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Displaying posts with tag: XtraDB Cluster (reset)
Percona XtraDB Cluster 5.7.17-27.20 is now available

Percona announces the release of Percona XtraDB Cluster 5.7.17-27.20 on March 16, 2017. Binaries are available from the downloads section or our software repositories.

NOTE: You can also run Docker containers from the images in the Docker Hub repository.

Percona XtraDB Cluster 5.7.17-27.20 is now the current release, based on the following:

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Percona XtraDB Cluster 5.6.35-26.20 is now available

Percona announces the release of Percona XtraDB Cluster 5.6.35-26.20 on March 10, 2017. Binaries are available from the downloads section or our software repositories.

Percona XtraDB Cluster 5.6.35-26.20 is now the current release, based on the following:

All Percona software is open-source and free. Details of this …

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Overview of Different MySQL Replication Solutions

In this blog post, I will review some of the MySQL replication concepts that are part of the MySQL environment (and Percona Server for MySQL specifically). I will also try to clarify some of the misconceptions people have about replication.

Since I’ve been working on the Solution Engineering team, I’ve noticed that – although information is plentiful – replication is often misunderstood or incompletely understood.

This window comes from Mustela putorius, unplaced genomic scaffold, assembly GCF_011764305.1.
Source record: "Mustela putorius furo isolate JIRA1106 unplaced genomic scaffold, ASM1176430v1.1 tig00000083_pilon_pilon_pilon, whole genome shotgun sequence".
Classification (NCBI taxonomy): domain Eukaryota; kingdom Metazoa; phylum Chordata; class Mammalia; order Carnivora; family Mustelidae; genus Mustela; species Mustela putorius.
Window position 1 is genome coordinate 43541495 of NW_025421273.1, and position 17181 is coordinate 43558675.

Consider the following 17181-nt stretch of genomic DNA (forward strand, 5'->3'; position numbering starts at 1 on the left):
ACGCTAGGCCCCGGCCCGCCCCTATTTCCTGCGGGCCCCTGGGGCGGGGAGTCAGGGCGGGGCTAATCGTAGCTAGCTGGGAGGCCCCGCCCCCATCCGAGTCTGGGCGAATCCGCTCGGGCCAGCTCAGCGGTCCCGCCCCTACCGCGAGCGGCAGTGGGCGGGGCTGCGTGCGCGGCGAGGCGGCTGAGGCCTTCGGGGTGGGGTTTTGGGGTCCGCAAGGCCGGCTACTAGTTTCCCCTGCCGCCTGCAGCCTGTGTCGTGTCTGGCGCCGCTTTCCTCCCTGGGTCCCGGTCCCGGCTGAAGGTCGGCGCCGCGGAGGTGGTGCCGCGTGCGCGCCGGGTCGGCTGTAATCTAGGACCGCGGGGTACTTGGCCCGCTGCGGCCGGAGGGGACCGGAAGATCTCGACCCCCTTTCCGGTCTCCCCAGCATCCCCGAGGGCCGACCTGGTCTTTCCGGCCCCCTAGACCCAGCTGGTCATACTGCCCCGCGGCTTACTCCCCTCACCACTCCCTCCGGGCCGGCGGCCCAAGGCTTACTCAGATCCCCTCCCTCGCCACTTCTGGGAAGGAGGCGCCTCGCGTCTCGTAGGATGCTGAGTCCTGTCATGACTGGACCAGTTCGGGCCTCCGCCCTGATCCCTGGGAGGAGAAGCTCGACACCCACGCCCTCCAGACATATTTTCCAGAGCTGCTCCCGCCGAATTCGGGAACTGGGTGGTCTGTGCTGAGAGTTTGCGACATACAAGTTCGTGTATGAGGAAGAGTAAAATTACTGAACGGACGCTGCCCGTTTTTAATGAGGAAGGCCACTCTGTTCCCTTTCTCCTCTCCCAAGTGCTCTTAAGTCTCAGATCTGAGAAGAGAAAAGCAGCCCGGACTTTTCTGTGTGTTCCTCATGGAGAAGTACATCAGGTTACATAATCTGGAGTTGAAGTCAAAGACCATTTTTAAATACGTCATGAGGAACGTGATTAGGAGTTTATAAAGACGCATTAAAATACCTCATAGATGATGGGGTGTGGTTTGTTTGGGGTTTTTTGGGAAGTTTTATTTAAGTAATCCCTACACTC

So What is Replication?

Replication guarantees information gets copied and purposely populated into another environment, instead of only stored in one location (based on the transactions of the source environment).

The idea is to use secondary servers on your infrastructure for either reads or other administrative solutions. The below diagram shows an example of a MySQL replication …

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Galera Cache (gcache) is finally recoverable on restart

This post describes how to recover Galera Cache (or gcache) on restart.

Recently Codership introduced (with Galera 3.19) a very important and long awaited feature. Now users can recover Galera cache on restart.

Need

If you gracefully shutdown cluster nodes one after another, with some lag time between nodes, then the last node to shutdown holds the latest data. Next time you restart the cluster, the last node shutdown will be the first one to boot. Any followup nodes that join the cluster after the first node will demand an SST.

Why SST, when these nodes already have data and only few write-sets are missing? The DONOR node caches missing write-sets in Galera cache, but on restart this cache is wiped clean and restarted fresh. So the DONOR node …

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All You Need to Know About GCache (Galera-Cache)

This blog discusses some important aspects of GCache.

Why do we need GCache?

Percona XtraDB Cluster is a multi-master topology, where a transaction executed on one node is replicated on another node(s) of the cluster. This transaction is then copied over from the group channel to Galera-Cache followed by apply action.

The cache can be discarded immediately once the transaction is applied, but retaining it can help promote a node as a DONOR node serving write-sets for a newly booted node.

So in short, GCache acts as a temporary storage for replicated transactions.

How is GCache managed?

Naturally, the first choice to cache these write-sets is to use memory allocated pool, which is governed by gcache.mem_store. However, this is deprecated and buggy and shouldn’t be used.